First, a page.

The Ocean Shores Roundhouse has moved closer to being sold after Byron Shire Council voted last Thursday to award the tender to M Bashforths & Sons to subdivide the property.
It comes despite a last minute attempt by Jan Mangleson from the Roundhouse Action Group (RAG) to buy the 1.4ha prime real estate which would see it developed as an arts and cultural centre for community use while selling some of the land to pay for it. At Thursday’s open public access, Mrs Mangleson asked Council for 60 days to produce a financial plan.
‘We’re serious about this, we are looking at how to save it. We took on the advice from the mayor, who said he would consider selling it to the community at 70 per cent of the expected price.’
The Council-owned property overlooking Ocean Shores has a long history. Most recently RAG presented plans that would see it developed as an arts and cultural centre while selling some of the land to pay for it.
Later in debate, councillors weighed up the possible costs in delaying the sale and allowing RAG to produce its plans.
Council’s executive manager of water and recycling, Phil Warner, advised councillors that delays could see the ‘status of the tenders being impacted.
‘A delay would mean that Council would need to go back to the tenderers and reconfirm the price based on the works being carried out 60 days later. It could result in a price increase.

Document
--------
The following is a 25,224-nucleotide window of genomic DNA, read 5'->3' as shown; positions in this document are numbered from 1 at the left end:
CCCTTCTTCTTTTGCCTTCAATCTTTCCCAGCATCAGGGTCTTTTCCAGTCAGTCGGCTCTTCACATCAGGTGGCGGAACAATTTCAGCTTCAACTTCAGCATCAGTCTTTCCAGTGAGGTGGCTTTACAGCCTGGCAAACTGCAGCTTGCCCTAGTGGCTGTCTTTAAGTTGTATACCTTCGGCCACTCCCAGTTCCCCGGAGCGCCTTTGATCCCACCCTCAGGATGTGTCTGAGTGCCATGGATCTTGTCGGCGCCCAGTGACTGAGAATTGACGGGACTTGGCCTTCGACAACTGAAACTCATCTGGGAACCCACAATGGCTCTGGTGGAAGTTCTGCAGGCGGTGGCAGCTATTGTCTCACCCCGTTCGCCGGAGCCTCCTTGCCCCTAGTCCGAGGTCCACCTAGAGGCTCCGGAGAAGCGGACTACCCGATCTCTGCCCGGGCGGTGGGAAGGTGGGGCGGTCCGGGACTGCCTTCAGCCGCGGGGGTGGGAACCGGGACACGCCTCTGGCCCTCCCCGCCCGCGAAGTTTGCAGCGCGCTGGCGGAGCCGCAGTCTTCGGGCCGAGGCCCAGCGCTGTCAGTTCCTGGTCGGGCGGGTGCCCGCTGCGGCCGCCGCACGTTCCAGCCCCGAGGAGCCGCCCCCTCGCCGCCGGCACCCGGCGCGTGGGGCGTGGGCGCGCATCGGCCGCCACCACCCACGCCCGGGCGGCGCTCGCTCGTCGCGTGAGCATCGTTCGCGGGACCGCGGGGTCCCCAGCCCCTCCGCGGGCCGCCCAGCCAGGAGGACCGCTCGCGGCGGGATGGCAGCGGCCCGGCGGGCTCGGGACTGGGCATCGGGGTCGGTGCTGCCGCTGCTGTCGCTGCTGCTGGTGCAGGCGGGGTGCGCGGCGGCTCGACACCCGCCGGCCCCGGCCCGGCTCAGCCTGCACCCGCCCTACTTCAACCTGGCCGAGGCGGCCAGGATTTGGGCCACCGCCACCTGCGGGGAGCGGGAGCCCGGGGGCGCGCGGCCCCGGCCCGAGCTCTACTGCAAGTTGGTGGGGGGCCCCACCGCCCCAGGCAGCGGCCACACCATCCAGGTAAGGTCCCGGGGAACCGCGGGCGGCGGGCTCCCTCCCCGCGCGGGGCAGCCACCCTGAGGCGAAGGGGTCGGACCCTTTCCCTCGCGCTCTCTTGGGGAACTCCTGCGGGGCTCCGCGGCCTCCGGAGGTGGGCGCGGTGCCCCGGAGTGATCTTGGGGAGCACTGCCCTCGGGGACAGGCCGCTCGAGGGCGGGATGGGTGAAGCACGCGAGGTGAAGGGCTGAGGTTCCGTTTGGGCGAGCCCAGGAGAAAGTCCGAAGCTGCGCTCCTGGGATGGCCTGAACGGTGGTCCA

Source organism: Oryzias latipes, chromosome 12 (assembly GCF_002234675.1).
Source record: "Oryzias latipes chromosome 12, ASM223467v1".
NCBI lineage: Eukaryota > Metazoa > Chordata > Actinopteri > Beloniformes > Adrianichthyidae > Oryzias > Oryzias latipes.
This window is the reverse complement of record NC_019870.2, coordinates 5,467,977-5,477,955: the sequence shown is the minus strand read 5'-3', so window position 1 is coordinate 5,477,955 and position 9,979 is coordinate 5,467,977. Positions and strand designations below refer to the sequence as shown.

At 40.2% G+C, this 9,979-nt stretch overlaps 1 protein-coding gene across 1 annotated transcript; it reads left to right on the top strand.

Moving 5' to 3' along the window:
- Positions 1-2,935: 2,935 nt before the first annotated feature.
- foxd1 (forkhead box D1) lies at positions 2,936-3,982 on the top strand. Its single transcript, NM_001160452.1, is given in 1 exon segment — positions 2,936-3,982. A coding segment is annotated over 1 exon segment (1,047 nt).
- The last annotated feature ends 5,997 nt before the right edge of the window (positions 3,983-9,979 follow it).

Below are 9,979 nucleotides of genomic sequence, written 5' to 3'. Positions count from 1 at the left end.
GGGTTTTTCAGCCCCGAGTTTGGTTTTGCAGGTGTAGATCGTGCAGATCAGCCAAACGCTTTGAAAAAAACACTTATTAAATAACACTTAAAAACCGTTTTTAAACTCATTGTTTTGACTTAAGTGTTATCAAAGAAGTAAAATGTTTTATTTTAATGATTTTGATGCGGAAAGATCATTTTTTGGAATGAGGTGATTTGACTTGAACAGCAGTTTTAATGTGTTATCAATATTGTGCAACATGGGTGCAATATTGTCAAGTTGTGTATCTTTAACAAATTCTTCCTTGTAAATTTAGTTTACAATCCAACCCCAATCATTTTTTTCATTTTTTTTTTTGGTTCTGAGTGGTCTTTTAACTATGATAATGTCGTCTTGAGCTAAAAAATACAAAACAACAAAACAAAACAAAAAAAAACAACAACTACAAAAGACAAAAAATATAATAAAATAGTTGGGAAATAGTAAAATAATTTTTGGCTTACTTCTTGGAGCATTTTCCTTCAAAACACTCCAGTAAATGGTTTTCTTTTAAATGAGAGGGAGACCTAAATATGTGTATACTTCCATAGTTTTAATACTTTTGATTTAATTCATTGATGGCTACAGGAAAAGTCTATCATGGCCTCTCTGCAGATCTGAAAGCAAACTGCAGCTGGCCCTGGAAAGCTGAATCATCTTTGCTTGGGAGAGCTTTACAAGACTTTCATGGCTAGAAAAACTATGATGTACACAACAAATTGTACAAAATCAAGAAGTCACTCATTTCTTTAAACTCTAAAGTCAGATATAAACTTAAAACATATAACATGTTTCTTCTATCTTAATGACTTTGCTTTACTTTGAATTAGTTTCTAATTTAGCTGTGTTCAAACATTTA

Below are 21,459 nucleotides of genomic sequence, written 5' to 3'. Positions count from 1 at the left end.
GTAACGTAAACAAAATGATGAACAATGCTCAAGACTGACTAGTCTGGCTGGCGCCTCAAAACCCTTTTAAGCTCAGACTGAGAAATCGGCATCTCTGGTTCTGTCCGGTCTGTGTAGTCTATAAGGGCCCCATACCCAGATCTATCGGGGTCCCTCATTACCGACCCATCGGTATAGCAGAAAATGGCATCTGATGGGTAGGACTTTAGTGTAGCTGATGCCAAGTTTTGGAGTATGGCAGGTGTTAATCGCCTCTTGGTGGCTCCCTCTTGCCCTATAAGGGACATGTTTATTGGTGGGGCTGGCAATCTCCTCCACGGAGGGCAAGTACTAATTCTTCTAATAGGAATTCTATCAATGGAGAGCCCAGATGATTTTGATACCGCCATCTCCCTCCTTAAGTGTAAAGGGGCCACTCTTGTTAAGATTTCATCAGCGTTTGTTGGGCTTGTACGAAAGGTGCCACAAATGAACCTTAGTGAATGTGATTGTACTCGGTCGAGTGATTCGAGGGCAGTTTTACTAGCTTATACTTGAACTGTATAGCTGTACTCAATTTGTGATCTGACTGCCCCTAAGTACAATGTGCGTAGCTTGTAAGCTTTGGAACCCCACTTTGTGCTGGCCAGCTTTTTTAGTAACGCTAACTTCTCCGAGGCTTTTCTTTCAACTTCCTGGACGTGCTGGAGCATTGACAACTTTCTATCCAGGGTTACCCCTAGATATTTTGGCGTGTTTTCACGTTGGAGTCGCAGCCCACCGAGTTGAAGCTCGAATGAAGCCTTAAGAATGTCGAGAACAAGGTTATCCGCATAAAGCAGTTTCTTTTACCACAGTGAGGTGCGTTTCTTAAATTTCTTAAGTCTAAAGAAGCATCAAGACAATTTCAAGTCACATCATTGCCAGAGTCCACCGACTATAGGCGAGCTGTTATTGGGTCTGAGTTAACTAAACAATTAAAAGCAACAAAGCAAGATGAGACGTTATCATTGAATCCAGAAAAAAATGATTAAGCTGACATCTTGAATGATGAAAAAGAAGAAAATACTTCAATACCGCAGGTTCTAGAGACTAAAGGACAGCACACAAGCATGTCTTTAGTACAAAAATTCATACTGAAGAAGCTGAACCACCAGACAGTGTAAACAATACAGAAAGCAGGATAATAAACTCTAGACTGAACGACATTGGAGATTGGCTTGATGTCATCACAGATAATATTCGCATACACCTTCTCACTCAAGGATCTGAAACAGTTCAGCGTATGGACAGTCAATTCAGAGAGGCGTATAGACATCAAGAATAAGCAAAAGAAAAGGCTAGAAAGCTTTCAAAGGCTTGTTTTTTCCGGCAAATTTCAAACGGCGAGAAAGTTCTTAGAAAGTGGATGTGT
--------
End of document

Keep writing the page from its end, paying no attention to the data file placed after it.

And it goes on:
‘It would also see the subdivision works potentially going over the Christmas holiday period and this too could result in increased costs,’ he said.
General manager, Ken Gainger, also added that the recently adopted Financial Sustainability Project Plan that saw the establishment of the Infrastructure Renewal Fund reserve, was predicated upon the sale of developed allotments on the Roundhouse site.
‘The objective of the reserve is to grow the fund and therefore enable priority works to be undertaken,’ Mr Gainger said.
‘The sale of the Roundhouse blocks will see the funds invested back into priority works in the north of the Shire. Delayed works, increased costs, or a reduced price could see less funds available for the priority works.
‘For the community to purchase the site, they would need to secure over $2.5 million. To achieve this within 60 days is unlikely and we need to progress the works so the financial gains can be returned to the community via priority works,’ Mr Gainger said.
M Bashforths & Sons were awarded $831,824.40 for the works. – Hans Lovejoy